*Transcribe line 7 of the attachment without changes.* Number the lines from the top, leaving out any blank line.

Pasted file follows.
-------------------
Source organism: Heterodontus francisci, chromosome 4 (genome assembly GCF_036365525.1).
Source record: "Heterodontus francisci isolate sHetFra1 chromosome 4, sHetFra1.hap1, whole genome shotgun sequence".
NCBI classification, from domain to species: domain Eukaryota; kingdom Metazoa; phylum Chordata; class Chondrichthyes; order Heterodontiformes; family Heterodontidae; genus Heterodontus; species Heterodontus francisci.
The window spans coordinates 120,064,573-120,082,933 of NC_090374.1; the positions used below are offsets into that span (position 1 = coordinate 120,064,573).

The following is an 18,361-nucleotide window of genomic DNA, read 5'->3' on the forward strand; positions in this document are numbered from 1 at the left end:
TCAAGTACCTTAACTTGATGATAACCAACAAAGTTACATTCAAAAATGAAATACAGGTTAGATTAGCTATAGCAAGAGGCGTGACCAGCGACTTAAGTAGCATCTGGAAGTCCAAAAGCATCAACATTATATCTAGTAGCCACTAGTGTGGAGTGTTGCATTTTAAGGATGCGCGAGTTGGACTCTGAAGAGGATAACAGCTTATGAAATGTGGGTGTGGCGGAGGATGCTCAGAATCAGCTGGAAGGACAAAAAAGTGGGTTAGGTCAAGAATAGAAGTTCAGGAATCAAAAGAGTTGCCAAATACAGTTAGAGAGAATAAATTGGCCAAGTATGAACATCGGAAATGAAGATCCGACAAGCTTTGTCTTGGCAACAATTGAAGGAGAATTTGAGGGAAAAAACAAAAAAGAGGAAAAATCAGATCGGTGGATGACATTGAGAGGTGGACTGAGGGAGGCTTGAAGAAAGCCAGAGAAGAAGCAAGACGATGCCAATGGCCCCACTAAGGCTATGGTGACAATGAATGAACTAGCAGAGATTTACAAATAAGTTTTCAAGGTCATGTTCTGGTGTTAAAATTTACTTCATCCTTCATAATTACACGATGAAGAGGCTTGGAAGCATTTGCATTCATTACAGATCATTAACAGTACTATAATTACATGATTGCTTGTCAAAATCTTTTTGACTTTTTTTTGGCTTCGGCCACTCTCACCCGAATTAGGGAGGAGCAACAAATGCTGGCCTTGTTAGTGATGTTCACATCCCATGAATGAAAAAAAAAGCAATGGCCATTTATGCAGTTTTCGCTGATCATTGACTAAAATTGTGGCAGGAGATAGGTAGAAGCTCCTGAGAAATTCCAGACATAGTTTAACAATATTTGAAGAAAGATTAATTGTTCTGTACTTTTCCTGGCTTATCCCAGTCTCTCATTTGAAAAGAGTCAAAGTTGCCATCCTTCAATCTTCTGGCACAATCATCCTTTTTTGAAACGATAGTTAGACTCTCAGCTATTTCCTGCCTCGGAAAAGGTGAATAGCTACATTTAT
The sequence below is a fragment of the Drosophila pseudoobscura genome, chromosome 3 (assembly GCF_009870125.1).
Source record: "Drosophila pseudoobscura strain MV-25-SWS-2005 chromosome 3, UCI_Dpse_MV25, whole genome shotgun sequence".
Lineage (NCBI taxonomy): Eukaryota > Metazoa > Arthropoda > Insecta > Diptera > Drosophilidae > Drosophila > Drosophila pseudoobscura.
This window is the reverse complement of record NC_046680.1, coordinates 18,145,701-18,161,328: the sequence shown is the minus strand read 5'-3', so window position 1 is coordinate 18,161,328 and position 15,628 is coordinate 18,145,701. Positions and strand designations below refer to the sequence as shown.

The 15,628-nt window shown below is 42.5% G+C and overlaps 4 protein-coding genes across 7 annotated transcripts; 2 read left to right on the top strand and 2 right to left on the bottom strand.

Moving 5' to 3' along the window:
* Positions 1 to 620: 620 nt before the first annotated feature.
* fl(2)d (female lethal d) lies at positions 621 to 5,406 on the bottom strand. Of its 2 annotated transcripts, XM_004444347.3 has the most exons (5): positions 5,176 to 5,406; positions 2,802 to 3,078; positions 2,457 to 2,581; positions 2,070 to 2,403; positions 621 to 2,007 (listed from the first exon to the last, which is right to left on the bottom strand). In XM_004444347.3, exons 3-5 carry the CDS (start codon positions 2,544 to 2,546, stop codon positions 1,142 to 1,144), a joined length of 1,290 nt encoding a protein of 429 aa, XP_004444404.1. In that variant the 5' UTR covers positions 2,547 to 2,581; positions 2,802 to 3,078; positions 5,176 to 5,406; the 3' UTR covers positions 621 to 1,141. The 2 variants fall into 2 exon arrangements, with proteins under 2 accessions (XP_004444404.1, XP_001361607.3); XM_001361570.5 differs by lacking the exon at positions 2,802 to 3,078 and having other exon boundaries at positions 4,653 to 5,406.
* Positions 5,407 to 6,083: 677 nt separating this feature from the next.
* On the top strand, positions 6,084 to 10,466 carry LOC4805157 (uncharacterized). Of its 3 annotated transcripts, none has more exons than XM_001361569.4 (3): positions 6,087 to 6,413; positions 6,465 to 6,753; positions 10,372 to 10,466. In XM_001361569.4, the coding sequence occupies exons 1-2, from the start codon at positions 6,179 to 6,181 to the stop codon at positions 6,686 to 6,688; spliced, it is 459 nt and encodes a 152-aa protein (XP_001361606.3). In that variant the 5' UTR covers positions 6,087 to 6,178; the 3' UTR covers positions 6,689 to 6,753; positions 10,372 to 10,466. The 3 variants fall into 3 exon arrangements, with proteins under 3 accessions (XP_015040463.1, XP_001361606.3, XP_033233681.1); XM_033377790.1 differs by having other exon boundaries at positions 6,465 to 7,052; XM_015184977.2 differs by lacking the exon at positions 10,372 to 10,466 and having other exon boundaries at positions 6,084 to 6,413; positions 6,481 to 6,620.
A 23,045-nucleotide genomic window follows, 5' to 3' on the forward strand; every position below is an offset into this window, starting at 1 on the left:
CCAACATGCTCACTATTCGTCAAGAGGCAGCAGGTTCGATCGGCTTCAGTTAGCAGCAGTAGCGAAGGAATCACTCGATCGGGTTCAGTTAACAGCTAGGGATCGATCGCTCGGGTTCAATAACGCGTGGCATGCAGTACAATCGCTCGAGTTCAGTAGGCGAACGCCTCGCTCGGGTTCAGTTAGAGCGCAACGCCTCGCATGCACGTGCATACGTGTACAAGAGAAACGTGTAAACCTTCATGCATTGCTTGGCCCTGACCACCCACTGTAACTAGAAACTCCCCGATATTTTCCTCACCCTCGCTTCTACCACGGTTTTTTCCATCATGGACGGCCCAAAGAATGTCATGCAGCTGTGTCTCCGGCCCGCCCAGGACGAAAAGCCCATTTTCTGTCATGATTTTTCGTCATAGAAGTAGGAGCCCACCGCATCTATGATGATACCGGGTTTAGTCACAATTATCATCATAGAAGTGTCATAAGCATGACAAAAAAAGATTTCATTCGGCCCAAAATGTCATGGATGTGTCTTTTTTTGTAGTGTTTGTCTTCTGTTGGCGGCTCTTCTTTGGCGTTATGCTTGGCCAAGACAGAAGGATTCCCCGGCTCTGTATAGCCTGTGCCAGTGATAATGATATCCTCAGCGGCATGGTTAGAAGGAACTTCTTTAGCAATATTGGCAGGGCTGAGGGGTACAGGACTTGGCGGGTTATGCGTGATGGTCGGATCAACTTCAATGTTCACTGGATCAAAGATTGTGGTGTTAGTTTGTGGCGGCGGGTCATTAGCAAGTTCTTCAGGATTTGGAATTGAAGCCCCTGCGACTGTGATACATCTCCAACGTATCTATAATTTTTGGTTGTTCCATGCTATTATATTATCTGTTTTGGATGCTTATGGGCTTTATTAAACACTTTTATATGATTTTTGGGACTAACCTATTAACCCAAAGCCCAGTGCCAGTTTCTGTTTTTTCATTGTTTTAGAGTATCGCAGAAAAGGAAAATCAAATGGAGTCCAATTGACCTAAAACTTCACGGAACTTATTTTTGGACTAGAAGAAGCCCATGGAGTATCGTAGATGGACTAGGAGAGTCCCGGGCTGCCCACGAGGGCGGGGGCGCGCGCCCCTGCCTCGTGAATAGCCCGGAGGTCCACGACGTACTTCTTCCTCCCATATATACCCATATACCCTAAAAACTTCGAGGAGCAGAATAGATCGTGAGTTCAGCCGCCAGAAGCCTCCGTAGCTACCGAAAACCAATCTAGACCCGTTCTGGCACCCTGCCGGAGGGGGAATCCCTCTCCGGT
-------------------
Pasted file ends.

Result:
The sequence below is a fragment of the Drosophila pseudoobscura genome, chromosome 3 (assembly GCF_009870125.1).